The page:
AMERICAN CIVIL LIBERTIES UNION OF KENTUCKY; Louanne Walker; David Howe; Sarah Doe and Thomas Doe, on behalf of themselves and their minor child, Jane Doe; Lawrence Durham; Paul Lee, Plaintiffs–Appellees, v. McCREARY COUNTY, KENTUCKY; Pulaski County, Kentucky, Defendants–Appellants.
Defendants, McCreary County, Kentucky, Pulaski County, Kentucky, and officials from these counties, appeal from the district court order granting Plaintiffs' motion to alter or amend judgment, granting a permanent injunction prohibiting Defendants from displaying the three contested Ten Commandments displays, and construing Defendants' renewed motion for summary judgment as one for relief from final judgment. For the reasons set forth below, we AFFIRM the district court's order.
In 1999, McCreary County and Pulaski County, Kentucky erected displays consisting of framed copies of the Ten Commandments in their county courthouses.1 In response, Plaintiffs filed lawsuits, seeking preliminary injunctions that would require the removal of the displays based on violations of the Establishment Clause of the First Amendment.2
Shortly after the complaint was filed and prior to a ruling in the district court on Plaintiffs' request for a preliminary injunction, Defendants altered their displays “in an attempt to bring the display[s] within the parameters of the First Amendment and to insulate themselves from suit.” ACLU of Ky. v. McCreary County, Ky., 96 F.Supp.2d 679, 684 (E.D.Ky.2000) (“McCreary I ”). The second set of displays posted in the courthouses included large copies of the Ten Commandments along with smaller copies of eight other documents, which were religious in nature.
Specifically, the Courthouse displays were modified to consist of: (1) an excerpt from the Declaration of Independence; (2) the Preamble to the Constitution of Kentucky; (3) the national motto of “In God We Trust”; (4) a page from the Congressional Record of Wednesday, February 2, 1983, Vol. 129, No. 8, declaring it the Year of the Bible and including a copy of the Ten Commandments; (5) a proclamation by President Abraham Lincoln designating April 30, 1863 a National Day of Prayer and Humiliation; (6) an excerpt from President Lincoln's “Reply to Loyal Colored People of Baltimore upon Presentation of a Bible” reading, “The Bible is the best gift God has ever given to man.”; (7) a proclamation by President Ronald Reagan marking 1983 the Year of the Bible; and (8) the Mayflower Compact.
McCreary III, 354 F.3d at 442. Defendants also passed new resolutions authorizing the second set of displays (“the 1999 resolutions”), which emphasized the importance of religion in historical documents of the United States and encouraged the County–Judge Executive to “post the Ten Commandments as the precedent legal code upon which the civil and criminal codes of the Commonwealth of Kentucky are founded.” (Dist. Ct. R.E. 119 Ex. B). On May 5, 2000, the district court granted Plaintiffs' motion for a preliminary injunction, ordering that Defendants remove the second displays “immediately” and not erect “similar displays” in the future. McCreary I, 96 F.Supp.2d at 691.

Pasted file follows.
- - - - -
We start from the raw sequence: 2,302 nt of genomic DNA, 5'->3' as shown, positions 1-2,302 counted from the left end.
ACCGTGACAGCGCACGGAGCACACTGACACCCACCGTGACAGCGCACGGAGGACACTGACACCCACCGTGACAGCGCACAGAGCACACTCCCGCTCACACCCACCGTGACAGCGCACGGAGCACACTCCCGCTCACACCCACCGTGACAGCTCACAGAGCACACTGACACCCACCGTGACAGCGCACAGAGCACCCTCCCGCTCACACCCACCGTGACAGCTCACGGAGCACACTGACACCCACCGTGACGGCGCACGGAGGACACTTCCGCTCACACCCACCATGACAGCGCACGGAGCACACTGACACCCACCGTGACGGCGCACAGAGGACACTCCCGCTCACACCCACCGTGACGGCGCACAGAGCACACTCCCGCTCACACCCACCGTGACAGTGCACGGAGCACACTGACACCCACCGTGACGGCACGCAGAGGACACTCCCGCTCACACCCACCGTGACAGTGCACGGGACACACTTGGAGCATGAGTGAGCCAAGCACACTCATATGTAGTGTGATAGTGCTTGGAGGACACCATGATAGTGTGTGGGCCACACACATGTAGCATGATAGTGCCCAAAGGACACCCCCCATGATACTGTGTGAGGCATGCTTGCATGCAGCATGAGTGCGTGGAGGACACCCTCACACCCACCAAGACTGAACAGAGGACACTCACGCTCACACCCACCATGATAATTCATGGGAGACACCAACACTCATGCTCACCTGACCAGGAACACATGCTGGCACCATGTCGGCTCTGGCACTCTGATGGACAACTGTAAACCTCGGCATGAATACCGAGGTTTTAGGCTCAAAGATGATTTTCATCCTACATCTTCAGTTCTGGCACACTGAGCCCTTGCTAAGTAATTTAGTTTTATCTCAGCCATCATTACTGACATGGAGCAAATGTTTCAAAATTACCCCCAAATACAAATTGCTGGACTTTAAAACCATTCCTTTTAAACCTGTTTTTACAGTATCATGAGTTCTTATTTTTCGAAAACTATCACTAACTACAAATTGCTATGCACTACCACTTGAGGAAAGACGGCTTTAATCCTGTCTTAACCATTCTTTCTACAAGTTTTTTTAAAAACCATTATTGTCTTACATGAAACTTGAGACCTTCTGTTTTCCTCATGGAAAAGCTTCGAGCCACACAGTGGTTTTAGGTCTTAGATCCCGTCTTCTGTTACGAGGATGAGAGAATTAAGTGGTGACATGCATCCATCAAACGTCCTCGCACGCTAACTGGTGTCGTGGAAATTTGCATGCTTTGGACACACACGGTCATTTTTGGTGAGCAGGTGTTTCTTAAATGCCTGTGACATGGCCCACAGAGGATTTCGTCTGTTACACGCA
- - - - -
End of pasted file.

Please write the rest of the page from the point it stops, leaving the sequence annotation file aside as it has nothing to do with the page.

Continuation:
In response to the district court's ruling, the counties removed the second set of displays, voluntarily dismissed an appeal from the initial preliminary injunction, and posted a third set of displays entitled the Foundations of Law and Government Displays (“Foundations Displays”). The third displays contained nine documents of equal size, including the Ten Commandments, along with one page of explanatory phrases to accompany each of the nine other documents. Specifically,
[t]he new courthouse displays consisted of the entire Star Spangled Banner, the Declaration of Independence, the Mayflower Compact, the Bill of Rights, the Magna Carta, the National Motto, the Preamble to the Kentucky Constitution, the Ten Commandments, Lady Justice and a one-page prefatory document entitled “The Foundations of American Law and Government Display.” ․ The prefatory description states that the “display contains documents that played a significant role in the foundation of our system of law and government.” ․ With regard to the Ten Commandments, the prefatory description states:
The Ten Commandments have profoundly influenced the formation of Western legal thought and the formation of our country. That influence is clearly seen in the Declaration of Independence, which declared that, “We hold these truths to be self-evident, that all men are created equal, that they are endowed by their Creator with certain unalienable Rights, that among these are Life, Liberty, and the pursuit of Happiness.” The Ten Commandments provide the moral background of the Declaration of Independence and the foundation of our legal tradition.
There is no other discussion of the Ten Commandments and how it purportedly relates to any of the other documents in the display.